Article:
Signs and symptoms of VOD
General signs and symptoms of veno-occlusive disease (VOD) include:
Rapid weight gain compared to your weight when you started the transplant treatment
Bloating of the abdomen due to fluid buildup, known as ascites
Yellowing of the skin, known as jaundice
Other signs of VOD that may be identified by certain lab values include:
Low platelet levels requiring multiple platelet transfusions
Elevated liver function tests, most commonly the liver enzymes
The signs and symptoms listed above are not official diagnostic criteria for VOD. The transplant team will officially diagnose VOD if it occurs.
When do the signs and symptoms of VOD typically occur?
Because of the treatments given to prepare the bone marrow for stem-cell transplant, signs and symptoms of VOD most often occur within the first 21 days following stem-cell transplant.
How are the early symptoms of VOD managed?
- Management of early symptoms, such as buildup of fluid, is an important part of the supportive care of VOD.
- Reducing the amount of fluid that has collected in the abdomen and other parts of the body is one of the main goals.
- Medications known as diuretics are given to encourage the passing of urine. Diuretics are sometimes called water pills.
- The amount of fluids given within a day is reduced.
What effect does VOD have on the body?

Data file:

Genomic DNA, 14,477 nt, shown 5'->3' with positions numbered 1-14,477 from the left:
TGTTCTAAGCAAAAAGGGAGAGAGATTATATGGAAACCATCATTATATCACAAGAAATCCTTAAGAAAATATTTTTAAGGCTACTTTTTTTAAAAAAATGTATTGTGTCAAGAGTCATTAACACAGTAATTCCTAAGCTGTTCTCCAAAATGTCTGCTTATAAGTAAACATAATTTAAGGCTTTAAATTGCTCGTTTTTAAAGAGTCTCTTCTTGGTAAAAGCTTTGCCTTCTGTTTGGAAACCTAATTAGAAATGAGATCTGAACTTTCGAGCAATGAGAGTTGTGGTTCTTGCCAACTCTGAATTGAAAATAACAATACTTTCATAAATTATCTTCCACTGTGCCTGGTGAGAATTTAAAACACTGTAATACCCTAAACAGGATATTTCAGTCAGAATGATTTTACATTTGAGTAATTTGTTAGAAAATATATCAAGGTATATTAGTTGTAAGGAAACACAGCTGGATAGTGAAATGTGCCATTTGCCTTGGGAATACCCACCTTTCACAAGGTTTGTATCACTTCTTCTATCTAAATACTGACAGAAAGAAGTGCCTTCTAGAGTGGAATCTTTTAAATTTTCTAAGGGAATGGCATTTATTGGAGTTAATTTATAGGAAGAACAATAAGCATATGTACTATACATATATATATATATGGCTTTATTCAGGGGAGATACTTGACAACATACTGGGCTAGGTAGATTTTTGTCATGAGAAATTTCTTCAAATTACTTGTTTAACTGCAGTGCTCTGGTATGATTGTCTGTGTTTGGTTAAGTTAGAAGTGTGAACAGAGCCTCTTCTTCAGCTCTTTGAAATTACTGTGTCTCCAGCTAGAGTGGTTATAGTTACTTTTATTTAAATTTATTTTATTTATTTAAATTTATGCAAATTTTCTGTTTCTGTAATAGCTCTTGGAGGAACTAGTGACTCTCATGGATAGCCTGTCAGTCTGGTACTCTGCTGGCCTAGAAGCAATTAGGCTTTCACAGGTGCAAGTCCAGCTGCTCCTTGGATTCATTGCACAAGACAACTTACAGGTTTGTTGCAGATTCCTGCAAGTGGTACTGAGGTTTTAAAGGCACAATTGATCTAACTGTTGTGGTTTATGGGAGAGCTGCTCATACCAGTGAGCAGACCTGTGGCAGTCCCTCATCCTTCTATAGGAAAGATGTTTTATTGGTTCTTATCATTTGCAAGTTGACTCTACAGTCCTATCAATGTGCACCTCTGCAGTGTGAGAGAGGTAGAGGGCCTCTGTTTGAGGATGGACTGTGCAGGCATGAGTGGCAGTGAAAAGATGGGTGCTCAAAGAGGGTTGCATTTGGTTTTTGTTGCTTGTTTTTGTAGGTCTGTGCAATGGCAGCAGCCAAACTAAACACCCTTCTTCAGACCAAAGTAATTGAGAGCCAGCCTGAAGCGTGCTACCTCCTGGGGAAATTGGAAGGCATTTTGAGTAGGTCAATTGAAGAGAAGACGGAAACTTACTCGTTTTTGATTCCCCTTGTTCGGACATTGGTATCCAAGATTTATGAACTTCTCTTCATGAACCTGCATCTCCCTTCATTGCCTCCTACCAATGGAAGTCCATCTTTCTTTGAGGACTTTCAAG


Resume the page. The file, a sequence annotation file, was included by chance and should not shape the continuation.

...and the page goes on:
VOD can quickly start to affect the function of some of the most important organs in the body.
The main function of the liver is to filter harmful substances, called toxins, and other waste products from the blood before it goes to the rest of the body.
As VOD develops, the blood vessels that transport blood through the liver become narrow. This causes reduced blood flow, and these vessels may become completely blocked.
When there is reduced blood flow, fluid builds up inside the liver, causing it to swell. This condition is known as hepatomegaly, and it often leads to pain and tenderness in and around the right side of the abdomen, below the rib cage.
The reduced blood flow also leads to high pressure in the veins that carry blood to the liver. As a result, fluids can leak from the liver and build up in the abdomen. This swelling is known as ascites.
As liver damage worsens, the function of other organs, such as the kidneys and lungs, can be affected. The kidneys may hold excess water and salt, causing the arms and legs to swell.
Fluid buildup in the abdomen and lungs can make it harder to breathe.
The content on this site is not intended to replace a conversation with your transplant team. Only a trained healthcare professional can evaluate your symptoms and make a diagnosis.